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Dividing polynomials: synthetic division

Sal divides (2x^5-x^3+3x^2-2x+7) by (x-3) using synthetic division. Created by Sal Khan.

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  • mr pink red style avatar for user Rona
    What if there isn't a remainder?
    (68 votes)
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  • blobby green style avatar for user Lynsey Boyd
    I'm trying to find a video of yours to help me figure out how to do these math problems that involve synthetic division but they also factoring. She told us, " use synthetic division to show that X is a solution of the third degree polynomial equation and use the result to factor completely. List all real solutions". I'm not real sure how to do all this, i've never been very good at factoring anyway... help?
    (27 votes)
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    • leaf green style avatar for user ArDeeJ
      Let's say you have a 3rd degree polynomial p(x). If R is a root of p(x), the monomial (x - R) divides p(x) and there is no remainder.

      After you've divided p(x) with (x - R) and thus proven that R is a root, you should have a quadratic equation which you can probably factor on your own.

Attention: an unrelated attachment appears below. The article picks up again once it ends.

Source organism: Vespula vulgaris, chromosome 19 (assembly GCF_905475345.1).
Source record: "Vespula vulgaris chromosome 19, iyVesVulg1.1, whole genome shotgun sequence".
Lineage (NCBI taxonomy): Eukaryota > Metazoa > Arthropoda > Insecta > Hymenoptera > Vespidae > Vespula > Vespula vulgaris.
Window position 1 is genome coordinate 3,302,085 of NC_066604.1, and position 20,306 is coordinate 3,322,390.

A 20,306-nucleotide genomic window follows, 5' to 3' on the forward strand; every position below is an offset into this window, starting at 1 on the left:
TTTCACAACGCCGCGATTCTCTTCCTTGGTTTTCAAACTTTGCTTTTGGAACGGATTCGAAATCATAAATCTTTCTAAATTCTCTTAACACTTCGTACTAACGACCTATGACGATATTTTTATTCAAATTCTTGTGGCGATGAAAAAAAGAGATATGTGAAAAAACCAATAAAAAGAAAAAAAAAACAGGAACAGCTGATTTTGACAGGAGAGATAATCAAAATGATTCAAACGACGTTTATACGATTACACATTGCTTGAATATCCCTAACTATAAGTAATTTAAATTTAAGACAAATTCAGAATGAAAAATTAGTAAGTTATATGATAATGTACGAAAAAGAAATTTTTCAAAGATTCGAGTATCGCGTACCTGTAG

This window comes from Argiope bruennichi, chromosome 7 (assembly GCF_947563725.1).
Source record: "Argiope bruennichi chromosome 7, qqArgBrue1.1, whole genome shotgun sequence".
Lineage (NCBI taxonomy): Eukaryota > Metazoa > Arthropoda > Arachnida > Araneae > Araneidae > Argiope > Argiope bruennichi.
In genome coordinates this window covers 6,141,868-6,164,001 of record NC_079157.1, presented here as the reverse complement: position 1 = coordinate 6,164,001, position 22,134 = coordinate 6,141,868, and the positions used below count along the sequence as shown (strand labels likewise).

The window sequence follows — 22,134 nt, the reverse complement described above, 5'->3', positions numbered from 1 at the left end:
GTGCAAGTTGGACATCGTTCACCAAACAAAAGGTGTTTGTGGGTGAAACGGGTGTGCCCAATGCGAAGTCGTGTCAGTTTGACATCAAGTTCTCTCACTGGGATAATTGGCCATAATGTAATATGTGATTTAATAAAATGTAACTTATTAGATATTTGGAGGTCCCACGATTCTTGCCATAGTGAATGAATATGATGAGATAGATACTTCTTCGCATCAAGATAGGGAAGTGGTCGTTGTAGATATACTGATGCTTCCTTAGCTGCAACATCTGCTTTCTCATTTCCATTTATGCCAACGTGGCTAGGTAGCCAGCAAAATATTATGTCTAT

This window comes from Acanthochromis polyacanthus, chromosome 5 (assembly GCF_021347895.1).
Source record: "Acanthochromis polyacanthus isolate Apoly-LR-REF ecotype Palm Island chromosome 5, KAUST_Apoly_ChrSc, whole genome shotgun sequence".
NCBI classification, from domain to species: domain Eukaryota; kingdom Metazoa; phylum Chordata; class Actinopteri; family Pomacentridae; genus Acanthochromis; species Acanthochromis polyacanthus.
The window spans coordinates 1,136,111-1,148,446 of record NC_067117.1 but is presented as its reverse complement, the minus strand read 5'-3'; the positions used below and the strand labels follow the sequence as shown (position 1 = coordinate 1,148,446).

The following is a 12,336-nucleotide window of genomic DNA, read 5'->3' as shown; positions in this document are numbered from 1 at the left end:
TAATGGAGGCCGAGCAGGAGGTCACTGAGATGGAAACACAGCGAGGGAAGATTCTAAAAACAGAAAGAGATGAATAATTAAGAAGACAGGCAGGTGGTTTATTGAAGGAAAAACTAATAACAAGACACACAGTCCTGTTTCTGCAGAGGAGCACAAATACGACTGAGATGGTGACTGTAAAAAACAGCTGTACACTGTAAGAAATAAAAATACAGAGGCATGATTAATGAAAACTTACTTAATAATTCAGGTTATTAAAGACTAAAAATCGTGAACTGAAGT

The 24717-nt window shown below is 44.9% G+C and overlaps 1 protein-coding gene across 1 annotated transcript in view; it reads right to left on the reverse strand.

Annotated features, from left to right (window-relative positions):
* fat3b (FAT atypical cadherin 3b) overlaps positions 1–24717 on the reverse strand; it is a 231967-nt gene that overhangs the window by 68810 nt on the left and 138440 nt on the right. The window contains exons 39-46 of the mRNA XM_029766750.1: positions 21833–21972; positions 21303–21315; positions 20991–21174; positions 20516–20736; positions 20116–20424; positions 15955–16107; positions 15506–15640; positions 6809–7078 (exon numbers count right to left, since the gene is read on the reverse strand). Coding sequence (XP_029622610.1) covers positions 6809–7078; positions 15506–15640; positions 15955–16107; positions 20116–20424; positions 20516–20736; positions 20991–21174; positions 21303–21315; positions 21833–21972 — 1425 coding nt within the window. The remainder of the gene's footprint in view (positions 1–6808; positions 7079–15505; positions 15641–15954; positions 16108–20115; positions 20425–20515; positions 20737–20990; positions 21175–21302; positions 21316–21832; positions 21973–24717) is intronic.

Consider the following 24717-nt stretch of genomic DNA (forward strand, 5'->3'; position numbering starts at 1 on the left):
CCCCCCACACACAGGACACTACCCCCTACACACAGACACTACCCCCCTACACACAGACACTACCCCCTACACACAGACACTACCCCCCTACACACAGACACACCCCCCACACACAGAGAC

Example: x = 1 is a solution to p(x) = 4x^3 - 8x^2 - 20x + 24 = 0. Factor completely and list all real solutions.

      Step 1: Divide p(x) with (x - 1): (4x^3 - 8x^2 - 20x + 24) / (x - 1) = 4x^2 - 4x - 24.
      There's no remainder, so x = 1 is indeed a root of p(x).

      Step 2. Factor what we got in step 1: 4x^2 - 4x - 24. You can factor it by solving its roots with the quadratic formula, or whichever way you want to do it.

      The roots of 4x^2 - 4x - 24 are x = -2 and x = 3, so it factors to 4(x + 2)(x - 3).

      So the original polynomial factors to 4(x + 2)(x - 3)(x - 1) and its real roots are x = -2, x = 1 and x=3.
      (36 votes)
  • leaf blue style avatar for user Alexandra Kern
    How did the first term of 2x^5 go to 2x^4?
    (15 votes)
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  • leafers tree style avatar for user Cornelius Duffie
    He says there is a different way to do it if you are not dividing by x + or - a number. Are there Videos on this?
    (14 votes)
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  • piceratops ultimate style avatar for user Arnav Ghosh
    Does anyone know how/who synthetic divison was thought of/who though of it? And also, where did the "operation" symbol come from?
    (5 votes)
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    • leaf red style avatar for user shabithassan525
      The "operation symbol" is not actually an operator, it's just a template to organize the calculations for this particular operation, similar to long division or multiplication by hand. You could think of other "operators", but this one is conventional. As for your other questions, Google is your friend :)
      (10 votes)
  • leaf green style avatar for user Olivia Watson